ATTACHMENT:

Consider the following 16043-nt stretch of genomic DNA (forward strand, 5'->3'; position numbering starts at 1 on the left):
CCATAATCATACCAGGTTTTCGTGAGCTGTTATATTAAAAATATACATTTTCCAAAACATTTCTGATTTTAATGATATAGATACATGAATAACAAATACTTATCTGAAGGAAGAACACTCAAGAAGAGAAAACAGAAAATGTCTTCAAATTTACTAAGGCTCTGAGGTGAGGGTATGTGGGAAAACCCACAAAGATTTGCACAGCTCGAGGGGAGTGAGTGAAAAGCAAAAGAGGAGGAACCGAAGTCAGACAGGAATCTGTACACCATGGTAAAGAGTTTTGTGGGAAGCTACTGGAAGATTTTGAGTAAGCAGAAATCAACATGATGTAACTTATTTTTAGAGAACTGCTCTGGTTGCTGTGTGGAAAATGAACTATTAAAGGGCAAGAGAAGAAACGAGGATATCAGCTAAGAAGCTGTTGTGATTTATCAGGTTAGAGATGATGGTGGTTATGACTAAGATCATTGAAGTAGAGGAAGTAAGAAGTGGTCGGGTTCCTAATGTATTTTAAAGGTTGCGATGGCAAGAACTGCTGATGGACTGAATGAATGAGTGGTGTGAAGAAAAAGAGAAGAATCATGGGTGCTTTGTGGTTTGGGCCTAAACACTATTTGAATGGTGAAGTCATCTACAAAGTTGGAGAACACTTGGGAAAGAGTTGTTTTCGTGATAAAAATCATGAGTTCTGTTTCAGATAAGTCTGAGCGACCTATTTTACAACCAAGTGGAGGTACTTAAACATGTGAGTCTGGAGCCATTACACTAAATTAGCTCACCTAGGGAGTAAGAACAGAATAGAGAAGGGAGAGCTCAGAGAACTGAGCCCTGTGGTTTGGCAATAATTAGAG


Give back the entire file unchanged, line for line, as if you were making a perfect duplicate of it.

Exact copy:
Consider the following 16043-nt stretch of genomic DNA (forward strand, 5'->3'; position numbering starts at 1 on the left):
CCATAATCATACCAGGTTTTCGTGAGCTGTTATATTAAAAATATACATTTTCCAAAACATTTCTGATTTTAATGATATAGATACATGAATAACAAATACTTATCTGAAGGAAGAACACTCAAGAAGAGAAAACAGAAAATGTCTTCAAATTTACTAAGGCTCTGAGGTGAGGGTATGTGGGAAAACCCACAAAGATTTGCACAGCTCGAGGGGAGTGAGTGAAAAGCAAAAGAGGAGGAACCGAAGTCAGACAGGAATCTGTACACCATGGTAAAGAGTTTTGTGGGAAGCTACTGGAAGATTTTGAGTAAGCAGAAATCAACATGATGTAACTTATTTTTAGAGAACTGCTCTGGTTGCTGTGTGGAAAATGAACTATTAAAGGGCAAGAGAAGAAACGAGGATATCAGCTAAGAAGCTGTTGTGATTTATCAGGTTAGAGATGATGGTGGTTATGACTAAGATCATTGAAGTAGAGGAAGTAAGAAGTGGTCGGGTTCCTAATGTATTTTAAAGGTTGCGATGGCAAGAACTGCTGATGGACTGAATGAATGAGTGGTGTGAAGAAAAAGAGAAGAATCATGGGTGCTTTGTGGTTTGGGCCTAAACACTATTTGAATGGTGAAGTCATCTACAAAGTTGGAGAACACTTGGGAAAGAGTTGTTTTCGTGATAAAAATCATGAGTTCTGTTTCAGATAAGTCTGAGCGACCTATTTTACAACCAAGTGGAGGTACTTAAACATGTGAGTCTGGAGCCATTACACTAAATTAGCTCACCTAGGGAGTAAGAACAGAATAGAGAAGGGAGAGCTCAGAGAACTGAGCCCTGTGGTTTGGCAATAATTAGAG